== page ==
Thanks to partners in the community, Gardner Middle School’s Reaching Higher class successfully raised 150 salmon from fertilized eggs to young salmon.
“Salmon in the Classroom” is a program run by the Michigan Department of Natural Resources (DNR) that gives students the opportunity to raise, care for and maintain salmon in their classroom from fall until spring. Students and teachers follow the life cycle of salmon from eggs, to hatchling to smolt (young salmon).
Tackling the “Salmon in the Classroom” project is no easy feat. There is a huge time commitment, as well as extra expenses and aquarium maintenance.
“No one really wanted to take on the project because it’s a big responsibility,” said Todd Wilson, Reaching Higher Teacher, “But I thought doing a partnership with the school, the DNR, and Reaching Higher would be really nice.”
Todd received an overwhelming amount of support from the community. A local school donated a fish tank they weren’t using. Pruess Pets in Lansing also provided generous support throughout the process.
“I can’t say enough great things about Pruess Pets,” said Todd. “They sent people over to help us with questions, set up our equipment, and even donated equipment when ours failed.”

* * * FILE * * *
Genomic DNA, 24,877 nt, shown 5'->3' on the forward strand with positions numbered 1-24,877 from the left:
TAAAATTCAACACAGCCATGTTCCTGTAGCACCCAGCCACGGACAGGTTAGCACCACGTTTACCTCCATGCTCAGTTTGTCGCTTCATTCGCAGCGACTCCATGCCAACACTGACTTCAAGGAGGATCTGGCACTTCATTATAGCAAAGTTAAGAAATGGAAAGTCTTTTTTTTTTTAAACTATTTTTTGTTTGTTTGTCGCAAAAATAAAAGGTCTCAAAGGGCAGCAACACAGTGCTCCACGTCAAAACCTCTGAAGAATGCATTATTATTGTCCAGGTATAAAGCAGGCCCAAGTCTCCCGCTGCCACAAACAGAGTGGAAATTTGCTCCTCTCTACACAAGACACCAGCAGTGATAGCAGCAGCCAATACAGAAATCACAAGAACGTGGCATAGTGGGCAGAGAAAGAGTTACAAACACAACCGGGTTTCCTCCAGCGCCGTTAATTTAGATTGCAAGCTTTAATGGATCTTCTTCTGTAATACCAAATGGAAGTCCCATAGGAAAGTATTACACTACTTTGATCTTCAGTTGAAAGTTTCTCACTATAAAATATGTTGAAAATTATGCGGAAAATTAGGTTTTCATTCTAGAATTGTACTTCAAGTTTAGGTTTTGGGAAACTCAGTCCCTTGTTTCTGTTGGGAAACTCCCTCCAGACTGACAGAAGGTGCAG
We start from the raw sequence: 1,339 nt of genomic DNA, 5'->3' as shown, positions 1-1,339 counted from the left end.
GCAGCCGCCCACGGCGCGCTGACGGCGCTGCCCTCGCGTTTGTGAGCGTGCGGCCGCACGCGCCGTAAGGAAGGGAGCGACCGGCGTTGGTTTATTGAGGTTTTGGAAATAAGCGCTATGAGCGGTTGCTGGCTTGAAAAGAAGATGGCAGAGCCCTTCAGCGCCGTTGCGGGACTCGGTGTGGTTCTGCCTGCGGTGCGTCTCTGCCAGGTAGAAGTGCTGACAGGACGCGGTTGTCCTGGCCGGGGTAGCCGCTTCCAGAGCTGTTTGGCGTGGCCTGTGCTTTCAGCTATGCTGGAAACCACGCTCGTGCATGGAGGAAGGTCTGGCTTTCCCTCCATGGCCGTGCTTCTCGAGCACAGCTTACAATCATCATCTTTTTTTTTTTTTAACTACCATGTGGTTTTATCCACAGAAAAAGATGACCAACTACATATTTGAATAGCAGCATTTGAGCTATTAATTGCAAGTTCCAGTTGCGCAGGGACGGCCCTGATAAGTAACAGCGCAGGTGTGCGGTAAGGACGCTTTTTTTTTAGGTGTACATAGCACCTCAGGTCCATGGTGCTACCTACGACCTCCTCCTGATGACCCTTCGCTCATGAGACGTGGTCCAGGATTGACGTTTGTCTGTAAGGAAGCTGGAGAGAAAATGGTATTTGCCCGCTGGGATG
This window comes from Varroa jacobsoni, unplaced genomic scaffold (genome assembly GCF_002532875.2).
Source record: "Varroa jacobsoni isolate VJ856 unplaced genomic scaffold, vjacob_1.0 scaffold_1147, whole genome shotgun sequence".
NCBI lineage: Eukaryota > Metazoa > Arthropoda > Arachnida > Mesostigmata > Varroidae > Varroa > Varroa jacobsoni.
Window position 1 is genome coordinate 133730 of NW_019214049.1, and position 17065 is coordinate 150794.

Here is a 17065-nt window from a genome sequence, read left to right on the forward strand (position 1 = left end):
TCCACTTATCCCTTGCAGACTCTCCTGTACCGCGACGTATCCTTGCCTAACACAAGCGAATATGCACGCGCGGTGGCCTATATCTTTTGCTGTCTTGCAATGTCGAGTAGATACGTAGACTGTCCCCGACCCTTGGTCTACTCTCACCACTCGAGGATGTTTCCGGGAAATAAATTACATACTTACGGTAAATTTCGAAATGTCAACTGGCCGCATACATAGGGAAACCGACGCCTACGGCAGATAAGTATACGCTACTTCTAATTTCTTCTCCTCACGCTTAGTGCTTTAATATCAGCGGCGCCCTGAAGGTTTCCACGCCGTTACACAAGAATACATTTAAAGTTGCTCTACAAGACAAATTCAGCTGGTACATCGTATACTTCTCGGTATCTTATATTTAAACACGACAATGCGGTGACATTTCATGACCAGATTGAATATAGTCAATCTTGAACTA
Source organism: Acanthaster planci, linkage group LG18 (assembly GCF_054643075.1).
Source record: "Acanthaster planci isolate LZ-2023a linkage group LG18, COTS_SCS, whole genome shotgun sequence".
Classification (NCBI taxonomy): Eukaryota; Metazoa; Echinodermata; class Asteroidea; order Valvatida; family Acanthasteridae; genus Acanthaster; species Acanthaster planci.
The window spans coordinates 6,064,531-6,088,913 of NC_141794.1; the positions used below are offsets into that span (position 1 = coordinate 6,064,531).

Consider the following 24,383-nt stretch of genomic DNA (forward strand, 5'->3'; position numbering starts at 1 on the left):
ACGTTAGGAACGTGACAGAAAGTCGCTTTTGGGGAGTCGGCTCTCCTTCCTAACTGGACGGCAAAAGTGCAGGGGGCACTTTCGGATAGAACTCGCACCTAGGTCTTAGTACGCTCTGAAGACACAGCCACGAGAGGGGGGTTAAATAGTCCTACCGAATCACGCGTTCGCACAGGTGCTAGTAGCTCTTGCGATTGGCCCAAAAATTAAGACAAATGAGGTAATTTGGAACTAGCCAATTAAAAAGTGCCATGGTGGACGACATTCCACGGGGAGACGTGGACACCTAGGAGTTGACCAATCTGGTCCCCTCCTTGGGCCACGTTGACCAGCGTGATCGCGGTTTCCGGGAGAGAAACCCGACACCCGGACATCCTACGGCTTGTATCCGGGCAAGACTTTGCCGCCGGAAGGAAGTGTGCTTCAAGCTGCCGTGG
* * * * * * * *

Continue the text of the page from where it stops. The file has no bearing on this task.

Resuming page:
The biggest challenge they faced was maintaining the correct water temperature for the salmon – about 46-52 degrees. There is a chiller that helps regulate the water temperature, but the room temperature was too warm and it was hard for the chiller to keep up.
“We went through 3 chillers which were donated by Pruess Pets,” said Todd. “They helped us come with the idea of putting Styrofoam around the tank to keep the water cool.”
Challenges aside, the students have enjoyed every step of the project. They visit the tank daily to check on the salmons’ progress, feed them, clean the tank, and check the ammonium levels.
“The idea of keeping salmon in a tank was cool but I didn’t know if it would work,” said student Brendin. “Now I think it was an awesome project to do in school.”
The final step is to release the salmon back into a river, which the students will do in April.
“The project was successful, but it wouldn’t have been possible without the support we received,” said Todd. “It was a great way to connect partners in the community with Reaching Higher.”